Tuesday, September 1, 2015

Delectable DeLuca's in Hot Springs.

Love Neapolitan-style pizza? Hot Springs is home to a new pizzeria where the thin-crust pies are the star, and each one comes topped with local produce and sauces. Let's check out DeLuca's.

Napoletano Pizza. What is it? We know it as Neapolitan pizza, and it’s sold by a growing number of pizzerias around Arkansas (including Za Za Salad and Pizza Company, Santa Lucia and Bruno’s Little Italy). The pies themselves are made from a hand-thrown dough, thin in the center, baked in a high-heat woodfired oven. They are as different from American-style pizzas as crepes are from pancakes.

In Hot Springs, a new Napoletano pizzeria has been created by Anthony Valinoti, a pizzaioli (pizza maker) determined to source local ingredients for a superior product. Valinoti is using a single pizza oven and a limited
number of doughs to create fresh, creative pies each weekend at a Park Avenue station. Indeed, when you approach DeLuca’s, it actually says on the side of the building, “Brooklyn Bridge, Hot Springs Station.” Valinoti is a Brooklyn native himself, and when he comes to
visit your table, you may or may not have a hard time understanding him.

He’s taken on a pretty crazy scheme, bringing high-end pizza to a town long known for bringing cheap and reasonably priced eats to its blend of natives, snowbirds, retirees and tourists. Despite more recent food additions such as Taco Mama, CafĂ© 1217, Superior Bathhouse and Rolando’s Restaurante, the city’s longtime establishments tend to be on the family-owned, longtime-arkansas side.

But so far, it’s working. With fans such as Chef Matt Bell of South on Main, Chef Diane Bratton of Taco Mama and a legion of food writers and bloggers, DeLuca’s Pizzeria is already gaining renown.

We dropped in on a Saturday evening to find a packed house. The wait was substantial, but it was quite evident why – the patrons were not rushed, nor was the food. While we were waiting, one of the waitstaff came up and let us know that due to the heavy volume throughout the day, there were just three pizza doughs left. After speaking with us and the rest of our party, she turned off the OPEN light. Looked like we were to be the final customers of the evening.

Once we were offered a seat, we dove through the menu and looked for items to share. Grav and our friend Jamie chose to split a Gorgonzola salad, while Hunter and I decided to divide a Caprese. The salads are oversized and meant for sharing.

The Gorgonzola salad was fresh cheese over fresh field greens, very fragrant and quite… well, fresh. The Caprese was another surprise to us. The locally sourced Buffalo mozzarella was creamy, but the tomatoes… I could go on and on about the tomatoes. The selection included fat Beefsteaks,
thick-sliced heritage pinks and strongly flavored cherry tomatoes, all on top of a vinaigrette on a slab of slate. It was served with parmesan “crackers” that Hunter adored.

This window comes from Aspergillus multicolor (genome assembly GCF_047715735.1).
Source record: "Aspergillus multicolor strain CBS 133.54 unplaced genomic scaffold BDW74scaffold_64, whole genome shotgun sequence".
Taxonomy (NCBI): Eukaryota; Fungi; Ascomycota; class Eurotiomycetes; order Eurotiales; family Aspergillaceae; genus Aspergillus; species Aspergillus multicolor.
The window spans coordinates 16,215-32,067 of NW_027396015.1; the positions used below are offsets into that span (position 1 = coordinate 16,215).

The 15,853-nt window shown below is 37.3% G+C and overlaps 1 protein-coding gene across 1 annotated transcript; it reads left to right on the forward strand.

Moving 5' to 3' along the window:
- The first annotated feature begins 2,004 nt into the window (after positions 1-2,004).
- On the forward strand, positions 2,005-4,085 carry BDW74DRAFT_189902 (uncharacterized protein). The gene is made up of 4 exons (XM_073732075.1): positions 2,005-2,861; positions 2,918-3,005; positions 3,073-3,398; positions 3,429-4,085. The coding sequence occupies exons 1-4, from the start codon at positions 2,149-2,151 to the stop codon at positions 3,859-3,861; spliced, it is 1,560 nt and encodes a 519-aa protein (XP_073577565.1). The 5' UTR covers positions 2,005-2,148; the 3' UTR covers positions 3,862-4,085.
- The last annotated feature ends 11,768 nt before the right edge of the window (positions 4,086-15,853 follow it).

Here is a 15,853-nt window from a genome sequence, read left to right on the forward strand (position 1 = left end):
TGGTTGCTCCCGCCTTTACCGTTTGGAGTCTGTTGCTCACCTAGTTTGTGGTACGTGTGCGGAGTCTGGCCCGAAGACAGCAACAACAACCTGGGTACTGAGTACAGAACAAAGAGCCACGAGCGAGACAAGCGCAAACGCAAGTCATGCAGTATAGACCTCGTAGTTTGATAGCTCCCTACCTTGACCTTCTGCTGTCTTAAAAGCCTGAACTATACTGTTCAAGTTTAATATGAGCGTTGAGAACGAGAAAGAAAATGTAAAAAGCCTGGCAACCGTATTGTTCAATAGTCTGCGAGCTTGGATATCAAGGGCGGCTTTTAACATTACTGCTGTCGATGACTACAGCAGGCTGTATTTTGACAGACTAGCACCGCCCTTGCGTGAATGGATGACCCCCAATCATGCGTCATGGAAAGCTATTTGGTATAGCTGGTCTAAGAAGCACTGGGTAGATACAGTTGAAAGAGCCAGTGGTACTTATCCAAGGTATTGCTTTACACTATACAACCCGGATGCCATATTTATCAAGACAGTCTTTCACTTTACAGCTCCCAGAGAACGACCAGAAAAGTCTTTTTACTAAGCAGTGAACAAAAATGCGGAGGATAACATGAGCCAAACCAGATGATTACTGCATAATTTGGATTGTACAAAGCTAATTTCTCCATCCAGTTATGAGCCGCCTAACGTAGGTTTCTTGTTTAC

We had plenty of time to sit and chat over our beverages (which for us meant canned sodas and iced tea) while we waited for our pizza. The reason for that wait? Valinoti’s single pizza oven. Some might consider that a ridiculous challenge, but as he mentioned when he stood over our table, it means he has to concentrate on perfection.

Our pizza finally arrived. There were many different pies on that menu, but the one that spoke to all of us was the Sarah Meadows. The base for all of DeLuca’s pizzas is the traditional Margherita with fresh basil and a three-cheese blend containing both fresh and aged mozzarella and parmesana-reggiano. The Sarah Meadows is an all-vegetable and fungi pizza, with thin sliced shiitake mushrooms, caramelized onions, Green Goddess pesto and these incredibly tiny tomatoes that are smaller than blueberries. Those little tomatoes go off like rockets in your mouth, though, and they are stupendous, sweet and salty with a pop when you bite down. Because it’s Neapolitan, and because of the molten and wet items on this pie, it’s one you really have to eat with a fork, at least at first.

All pies are served above the table for groups – either on what appears to be a small overturned wire wastebasket or an equally empty and overturned tomato sauce can. The pizzas just come in the one size and they are tasty. They cost a bit more than you might expect, at $20 for a Margherita and then more for the specialties and for extra toppings. But those toppings include handmade sausages and pepperonis and smoked meats, so what the heck, why not? McClard’s barbecue beef is even an option as a topping.

DeLuca’s also makes its own cannoli, a sign of good Italian-style restauranting. They are gorgeous. Next time I’ll try one.

You’ll find DeLuca’s Pizzeria at 407 Park Avenue in Hot Springs. It’s only open Thursday through Sunday evenings. Reservations are a good idea. Call (501) 609-9002. Check out the restaurant’s Facebook page for more information.

DeLuca's Pizzeria Napoletana Menu, Reviews, Photos, Location and Info - Zomato

1 comment:

  1. Reservations -highly- recommended. I popped in Saturday without a reservation and had about a 40 minute wait. A party of five walked in a little after I did, so I guess I timed it just right.
    They let me look at a menu while I was waiting, so I was ready to order when they seated me, but holy smokes that pizza was HUGE...24 inches in diameter, I'm guessing. I had enough leftovers to feed me all day the next day.


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